Directional option trades are called so because the factor of moneyness and the underlying’s price movement is usually the most significant (it is the reason why we make the trade). Nevertheless, the other factors usually still have some impact. For example if you buy a call option and the underlying stock’s price does not move at all, the option’s time value will probably decrease over time and you will make a loss, even when the underlying has not really gone against you.
Single option directional positions
Buying a call option (long call) or buying a put option (long put) are the two simplest directional positions you can create with options. Besides, you can also sell a call (short call, a bearish position) or sell a put (short put, a bullish position).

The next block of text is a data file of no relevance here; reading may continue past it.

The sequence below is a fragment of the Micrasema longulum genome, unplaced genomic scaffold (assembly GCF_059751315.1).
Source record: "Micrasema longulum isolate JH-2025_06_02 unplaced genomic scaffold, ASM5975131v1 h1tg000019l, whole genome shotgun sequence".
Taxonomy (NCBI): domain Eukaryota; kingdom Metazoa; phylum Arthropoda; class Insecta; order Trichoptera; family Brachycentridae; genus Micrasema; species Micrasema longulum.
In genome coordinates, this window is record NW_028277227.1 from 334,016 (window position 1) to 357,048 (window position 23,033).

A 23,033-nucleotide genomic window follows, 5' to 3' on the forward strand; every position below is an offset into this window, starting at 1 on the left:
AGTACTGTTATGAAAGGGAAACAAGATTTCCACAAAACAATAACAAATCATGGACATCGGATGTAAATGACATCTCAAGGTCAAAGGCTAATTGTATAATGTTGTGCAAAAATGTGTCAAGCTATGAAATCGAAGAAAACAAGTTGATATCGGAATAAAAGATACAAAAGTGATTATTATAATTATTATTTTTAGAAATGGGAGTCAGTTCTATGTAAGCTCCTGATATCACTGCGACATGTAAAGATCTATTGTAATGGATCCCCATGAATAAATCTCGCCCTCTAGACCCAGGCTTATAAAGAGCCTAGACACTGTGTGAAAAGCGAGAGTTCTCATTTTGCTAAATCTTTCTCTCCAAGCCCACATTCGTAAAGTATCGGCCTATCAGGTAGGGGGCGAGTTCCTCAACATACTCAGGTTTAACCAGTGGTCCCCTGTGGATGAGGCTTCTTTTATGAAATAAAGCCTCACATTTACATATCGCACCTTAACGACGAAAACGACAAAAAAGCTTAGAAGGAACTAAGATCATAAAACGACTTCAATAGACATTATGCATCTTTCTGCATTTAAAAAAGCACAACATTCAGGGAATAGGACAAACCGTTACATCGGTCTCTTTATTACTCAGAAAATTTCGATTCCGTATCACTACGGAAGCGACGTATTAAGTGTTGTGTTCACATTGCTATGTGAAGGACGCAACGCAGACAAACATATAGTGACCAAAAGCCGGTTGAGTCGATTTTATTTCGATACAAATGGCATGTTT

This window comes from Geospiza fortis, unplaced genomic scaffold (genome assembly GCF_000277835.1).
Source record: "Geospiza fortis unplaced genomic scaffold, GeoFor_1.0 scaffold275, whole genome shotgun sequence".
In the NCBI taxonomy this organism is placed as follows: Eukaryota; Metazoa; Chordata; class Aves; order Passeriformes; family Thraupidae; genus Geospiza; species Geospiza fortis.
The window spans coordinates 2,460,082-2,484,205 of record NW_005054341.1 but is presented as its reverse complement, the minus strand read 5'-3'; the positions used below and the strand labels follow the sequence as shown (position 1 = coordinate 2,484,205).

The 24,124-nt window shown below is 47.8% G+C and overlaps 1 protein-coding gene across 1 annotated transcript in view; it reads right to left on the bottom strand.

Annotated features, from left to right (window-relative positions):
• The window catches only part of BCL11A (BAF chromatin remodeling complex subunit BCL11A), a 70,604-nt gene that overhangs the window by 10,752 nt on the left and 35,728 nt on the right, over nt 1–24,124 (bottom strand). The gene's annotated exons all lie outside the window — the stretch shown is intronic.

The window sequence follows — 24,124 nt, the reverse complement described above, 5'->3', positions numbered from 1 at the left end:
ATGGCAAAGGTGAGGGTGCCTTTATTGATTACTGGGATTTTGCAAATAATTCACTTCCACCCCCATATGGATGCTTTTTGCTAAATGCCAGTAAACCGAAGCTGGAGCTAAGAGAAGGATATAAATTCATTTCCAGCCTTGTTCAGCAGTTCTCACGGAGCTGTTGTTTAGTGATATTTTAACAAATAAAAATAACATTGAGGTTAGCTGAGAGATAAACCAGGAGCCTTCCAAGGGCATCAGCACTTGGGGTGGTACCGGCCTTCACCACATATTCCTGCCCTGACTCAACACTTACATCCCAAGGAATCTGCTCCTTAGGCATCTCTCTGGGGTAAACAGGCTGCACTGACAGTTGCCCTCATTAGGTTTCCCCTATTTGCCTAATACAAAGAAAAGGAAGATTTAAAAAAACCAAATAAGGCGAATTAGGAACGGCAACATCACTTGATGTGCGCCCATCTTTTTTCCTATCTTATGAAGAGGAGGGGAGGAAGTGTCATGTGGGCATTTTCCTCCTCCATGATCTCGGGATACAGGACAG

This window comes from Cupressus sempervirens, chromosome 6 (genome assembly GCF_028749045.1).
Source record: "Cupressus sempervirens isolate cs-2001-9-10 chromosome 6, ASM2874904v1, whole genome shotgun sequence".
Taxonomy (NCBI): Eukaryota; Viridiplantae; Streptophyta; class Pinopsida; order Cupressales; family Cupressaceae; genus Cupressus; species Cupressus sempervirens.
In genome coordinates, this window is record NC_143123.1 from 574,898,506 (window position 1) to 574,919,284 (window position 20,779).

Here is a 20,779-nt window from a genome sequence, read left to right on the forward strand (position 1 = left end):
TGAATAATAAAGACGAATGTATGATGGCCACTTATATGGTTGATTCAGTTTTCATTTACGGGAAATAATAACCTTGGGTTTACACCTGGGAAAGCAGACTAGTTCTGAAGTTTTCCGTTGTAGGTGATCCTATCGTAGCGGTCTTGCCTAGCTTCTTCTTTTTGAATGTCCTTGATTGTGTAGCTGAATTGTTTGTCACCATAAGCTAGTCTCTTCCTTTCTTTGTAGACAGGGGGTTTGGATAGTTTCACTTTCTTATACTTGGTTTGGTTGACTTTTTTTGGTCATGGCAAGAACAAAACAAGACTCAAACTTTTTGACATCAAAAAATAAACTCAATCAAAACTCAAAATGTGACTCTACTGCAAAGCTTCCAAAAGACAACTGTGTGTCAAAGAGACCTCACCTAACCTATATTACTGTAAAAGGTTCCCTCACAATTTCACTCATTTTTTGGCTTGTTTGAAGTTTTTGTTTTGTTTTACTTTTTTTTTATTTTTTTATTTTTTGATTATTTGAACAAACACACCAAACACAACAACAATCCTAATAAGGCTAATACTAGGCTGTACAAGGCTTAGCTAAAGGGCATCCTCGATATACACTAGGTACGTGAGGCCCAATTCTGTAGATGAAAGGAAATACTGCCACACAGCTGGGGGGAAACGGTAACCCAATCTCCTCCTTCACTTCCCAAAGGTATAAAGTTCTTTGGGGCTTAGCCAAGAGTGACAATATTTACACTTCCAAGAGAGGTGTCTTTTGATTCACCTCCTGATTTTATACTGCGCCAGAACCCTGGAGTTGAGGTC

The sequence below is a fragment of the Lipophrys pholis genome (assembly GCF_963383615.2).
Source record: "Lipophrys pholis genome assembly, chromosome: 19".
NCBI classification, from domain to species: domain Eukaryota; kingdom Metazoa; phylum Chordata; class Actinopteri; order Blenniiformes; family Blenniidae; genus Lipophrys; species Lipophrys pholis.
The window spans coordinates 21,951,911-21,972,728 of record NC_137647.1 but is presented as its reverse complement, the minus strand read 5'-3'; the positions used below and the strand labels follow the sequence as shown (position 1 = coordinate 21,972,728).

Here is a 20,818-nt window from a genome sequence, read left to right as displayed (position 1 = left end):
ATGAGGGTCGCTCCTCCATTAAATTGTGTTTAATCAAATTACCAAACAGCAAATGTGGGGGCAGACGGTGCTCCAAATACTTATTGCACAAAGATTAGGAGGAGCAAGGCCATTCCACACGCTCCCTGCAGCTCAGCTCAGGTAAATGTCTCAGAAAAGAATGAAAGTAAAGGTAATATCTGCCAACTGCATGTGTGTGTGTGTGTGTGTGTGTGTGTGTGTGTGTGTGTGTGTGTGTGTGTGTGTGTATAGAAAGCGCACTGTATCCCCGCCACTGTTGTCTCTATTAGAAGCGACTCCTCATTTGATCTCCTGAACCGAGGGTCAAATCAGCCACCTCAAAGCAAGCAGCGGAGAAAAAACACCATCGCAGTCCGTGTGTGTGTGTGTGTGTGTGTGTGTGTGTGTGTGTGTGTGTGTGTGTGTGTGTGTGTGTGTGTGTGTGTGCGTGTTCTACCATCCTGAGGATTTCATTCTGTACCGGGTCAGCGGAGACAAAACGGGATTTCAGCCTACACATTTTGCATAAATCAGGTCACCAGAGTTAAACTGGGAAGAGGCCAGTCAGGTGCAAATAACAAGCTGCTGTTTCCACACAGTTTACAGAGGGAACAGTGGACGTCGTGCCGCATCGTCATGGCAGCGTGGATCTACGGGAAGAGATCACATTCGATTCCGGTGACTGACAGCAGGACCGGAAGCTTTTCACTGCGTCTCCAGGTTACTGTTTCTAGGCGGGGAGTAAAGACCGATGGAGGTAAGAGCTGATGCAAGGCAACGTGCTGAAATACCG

It is important to know the terminology and be aware of the difference between movement in price of an option and movement in price of its underlying. Unlike with stocks, long does not always mean bullish and short does not always mean bearish with options (read more here).
Directional positions using multiple options
Besides trades with single options there are also many different option spreads (like bull call spread, bull put spread, bear put spread, or bear call spread) and even more complicated combinations of multiple options, which in sum create a bullish or bearish exposure to the underlying security.